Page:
- Kids (£2.99 per month): Sick of Peppa Pig and PAW Patrol? There’s a wide variety of flashier, usually American series on the Now TV Kids pass. Dexter’s Laboratory is worth the £2.99 alone.
- Sky Sports (a day pass is £7.99, a week is £12.99 and a month is £33.99): Given the big-bucks nature of modern football, it’s unsurprising that the Sky Sports package is the most expensive by far. However, it can still be useful if there’s a Premier League or boxing match you’re desperate to see.
It’s also worth looking out for promotional deals. For example, there’s a Pringles offer that gives you a Sky Sports day pass for the price of two tubes of its processed-potato snack.
If you’re still unsure, you can sign up for a free, month-long trial of a Now TV Pass, which is more than enough time to chain-watch at least 20 boxsets…
Cut my Sky bill: Haggling
It’s fair to say that us Brits aren’t renowned for our haggling prowess. When confronted with a ludicrously priced product – be it a car, watch or even gin and tonic – the default response tends to be “that’s great, thanks”.
Sky, on the other hand, actually likes to haggle. That might be an unusual trait for an international behemoth of a
former monopoly company, but if you press the correct buttons and drop the right phrases, it will shave money off of your monthly Sky TV and/or broadband cost. And we’re not talking about a penny here and there, but potentially a 20% or 30% discount in certain cases.
You can haggle via the live chat box, but there’s nothing quite like the raw emotion of the human voice so it’s worth dropping them a line at either 03337594464, 03300413018 or 03332022135 (to get straight through to the mysterious “customer retentions department”).
However, before you even pick up your smartphone, make sure you’re going into the conversation in a position of strength. Although you can try to negotiate in the middle of your contract, we’d recommend calling towards the end of the minimum 12-month period. It means that when you say “I’m thinking of cancelling and am exploring other options”, your words carry real weight.
So, once you’re ready to take the plunge, what should you say to start the ball rolling? Well, there are no official rules – what works for one customer might not for another – but politely explain that your current deal is too expensive and that you’re thinking of going with a rival ISP or cancelling your Sky TV contract.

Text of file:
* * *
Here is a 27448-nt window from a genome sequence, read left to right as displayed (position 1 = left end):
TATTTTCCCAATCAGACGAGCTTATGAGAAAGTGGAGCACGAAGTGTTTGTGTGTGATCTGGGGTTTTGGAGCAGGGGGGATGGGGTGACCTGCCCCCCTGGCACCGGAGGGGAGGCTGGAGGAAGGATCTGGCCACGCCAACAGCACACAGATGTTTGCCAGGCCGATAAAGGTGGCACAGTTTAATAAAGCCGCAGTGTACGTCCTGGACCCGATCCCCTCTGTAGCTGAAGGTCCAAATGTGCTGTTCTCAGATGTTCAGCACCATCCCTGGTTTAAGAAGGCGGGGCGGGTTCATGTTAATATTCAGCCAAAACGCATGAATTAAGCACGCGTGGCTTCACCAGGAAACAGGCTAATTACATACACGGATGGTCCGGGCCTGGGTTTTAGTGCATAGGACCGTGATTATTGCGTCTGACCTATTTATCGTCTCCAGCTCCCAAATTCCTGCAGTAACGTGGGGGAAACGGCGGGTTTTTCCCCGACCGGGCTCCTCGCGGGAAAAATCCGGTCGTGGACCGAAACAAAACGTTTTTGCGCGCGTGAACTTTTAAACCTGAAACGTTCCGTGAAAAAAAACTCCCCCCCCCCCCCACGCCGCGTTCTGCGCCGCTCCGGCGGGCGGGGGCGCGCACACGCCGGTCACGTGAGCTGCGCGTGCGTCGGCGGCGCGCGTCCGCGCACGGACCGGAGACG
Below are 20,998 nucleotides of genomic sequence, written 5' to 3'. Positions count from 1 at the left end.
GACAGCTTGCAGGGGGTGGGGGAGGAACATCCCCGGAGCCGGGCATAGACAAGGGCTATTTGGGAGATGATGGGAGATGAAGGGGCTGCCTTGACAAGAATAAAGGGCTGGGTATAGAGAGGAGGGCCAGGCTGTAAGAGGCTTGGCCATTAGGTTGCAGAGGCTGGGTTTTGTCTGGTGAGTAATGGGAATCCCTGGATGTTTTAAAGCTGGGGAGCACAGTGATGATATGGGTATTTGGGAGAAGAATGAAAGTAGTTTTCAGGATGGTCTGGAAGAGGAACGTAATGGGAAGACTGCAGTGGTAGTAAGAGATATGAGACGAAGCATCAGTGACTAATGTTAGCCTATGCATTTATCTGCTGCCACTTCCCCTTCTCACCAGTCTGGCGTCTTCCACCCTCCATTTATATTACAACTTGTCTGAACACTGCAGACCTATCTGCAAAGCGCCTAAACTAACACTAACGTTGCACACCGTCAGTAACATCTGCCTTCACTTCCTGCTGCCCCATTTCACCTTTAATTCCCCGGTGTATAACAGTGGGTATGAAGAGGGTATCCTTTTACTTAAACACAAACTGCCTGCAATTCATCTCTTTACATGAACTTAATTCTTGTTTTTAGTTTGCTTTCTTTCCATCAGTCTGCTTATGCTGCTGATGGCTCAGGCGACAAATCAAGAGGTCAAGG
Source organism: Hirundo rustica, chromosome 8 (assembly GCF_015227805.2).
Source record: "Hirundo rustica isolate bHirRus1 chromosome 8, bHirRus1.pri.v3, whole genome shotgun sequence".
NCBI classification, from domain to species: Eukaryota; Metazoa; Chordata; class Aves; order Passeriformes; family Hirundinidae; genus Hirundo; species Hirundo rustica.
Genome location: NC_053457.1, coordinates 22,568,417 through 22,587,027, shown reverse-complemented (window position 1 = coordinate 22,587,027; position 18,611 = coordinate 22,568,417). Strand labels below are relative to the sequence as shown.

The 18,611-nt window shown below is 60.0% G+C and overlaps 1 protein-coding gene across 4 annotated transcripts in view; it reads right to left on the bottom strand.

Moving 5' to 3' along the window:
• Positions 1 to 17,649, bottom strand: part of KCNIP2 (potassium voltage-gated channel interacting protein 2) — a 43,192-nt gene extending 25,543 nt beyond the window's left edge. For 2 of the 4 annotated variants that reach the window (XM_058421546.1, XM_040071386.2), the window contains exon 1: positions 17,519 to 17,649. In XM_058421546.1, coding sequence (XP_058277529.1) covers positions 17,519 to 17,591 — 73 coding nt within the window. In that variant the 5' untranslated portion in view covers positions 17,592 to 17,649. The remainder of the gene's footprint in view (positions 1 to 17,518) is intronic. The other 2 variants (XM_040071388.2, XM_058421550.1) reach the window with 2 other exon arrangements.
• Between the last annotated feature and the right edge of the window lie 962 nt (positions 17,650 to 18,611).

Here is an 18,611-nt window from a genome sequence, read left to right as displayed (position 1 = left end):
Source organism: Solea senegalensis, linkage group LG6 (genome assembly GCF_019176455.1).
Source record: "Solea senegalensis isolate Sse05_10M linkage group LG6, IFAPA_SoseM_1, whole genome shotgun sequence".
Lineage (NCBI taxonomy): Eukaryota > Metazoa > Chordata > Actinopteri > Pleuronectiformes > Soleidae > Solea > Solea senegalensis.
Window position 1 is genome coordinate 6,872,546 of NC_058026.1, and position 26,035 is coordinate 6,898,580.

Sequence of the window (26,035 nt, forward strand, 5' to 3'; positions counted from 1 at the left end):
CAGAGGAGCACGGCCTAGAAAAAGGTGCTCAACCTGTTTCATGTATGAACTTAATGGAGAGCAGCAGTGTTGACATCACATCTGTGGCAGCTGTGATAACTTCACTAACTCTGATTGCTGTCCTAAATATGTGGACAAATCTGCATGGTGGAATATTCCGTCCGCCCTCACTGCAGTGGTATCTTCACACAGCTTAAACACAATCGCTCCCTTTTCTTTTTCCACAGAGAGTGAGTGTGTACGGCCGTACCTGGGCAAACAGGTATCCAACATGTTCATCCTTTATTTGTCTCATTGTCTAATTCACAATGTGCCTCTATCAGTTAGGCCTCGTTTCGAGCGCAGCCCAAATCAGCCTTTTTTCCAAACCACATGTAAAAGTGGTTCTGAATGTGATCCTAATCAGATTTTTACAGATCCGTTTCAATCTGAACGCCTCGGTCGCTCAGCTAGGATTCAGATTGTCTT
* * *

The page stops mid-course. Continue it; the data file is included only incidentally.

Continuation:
We can’t emphasise enough how important it is to be polite and friendly. It might sound like a given, but if you call up and are the verbal equivalent of a bull in a china shop, the Sky employee is far less likely to be understanding and offer you a discount – which is absolutely fair enough.
Numerous Sky TV customers have reported that repeatedly dropping the word “Freeview” really helps as it shows that you know what you’re talking about. For example, you could try “I think we could just make do with Freeview. We only really watch BBC One and Two anyway”. It’s the very opposite of what Sky wants you to think and say.
If you want to politely turn the screws, you could threaten to cancel (or, if you’re incredibly brave, go through with it – see “The nuclear option” section below) or say that you feel like you’re being taken for granted as a customer.
To get the best results, you could also play a sad tune on a tiny violin.
“I completely understand and I’m happy to tell you that we can offer you a discount of…” Try to resist the urge to punch the air and immediately shout “yes” When Harry Met Sally-style when you’re offered a discount.
Instead, be calm and say something like “I’m not sure – I’ll have to talk to [insert name here] and we’ll get back to you.” This may pay dividends straight away in the form of a new, often much lower, offer.
Of course, the Sky employee could always call your bluff or simply be unable (or unwilling) to give you a discount. If that’s the case, don’t give up hope – keep trying. That doesn’t mean spamming the helpline by calling every five minutes, but trying once a month or every couple of months. Don’t try to rush the process.
Cut my Sky bill: The nuclear option
Technically, this option should part of the “Haggling” part above, but it’s dramatic enough to warrant a “nuclear option” section. In short, if you’ve got the stomach for it, MoneySavingExpert reports that users have even gone through with their cancelling threats and then been offered a 50% discount on their broadband and Sky TV.
However, we really wouldn’t recommend taking this step as it can backfire spectacularly. The 50% is by no means a secret Sky rule and circumstances will vary from customer to customer. If that warning still hasn’t put you off, good luck and godspeed.
Image courtesy of William Warby via Flickr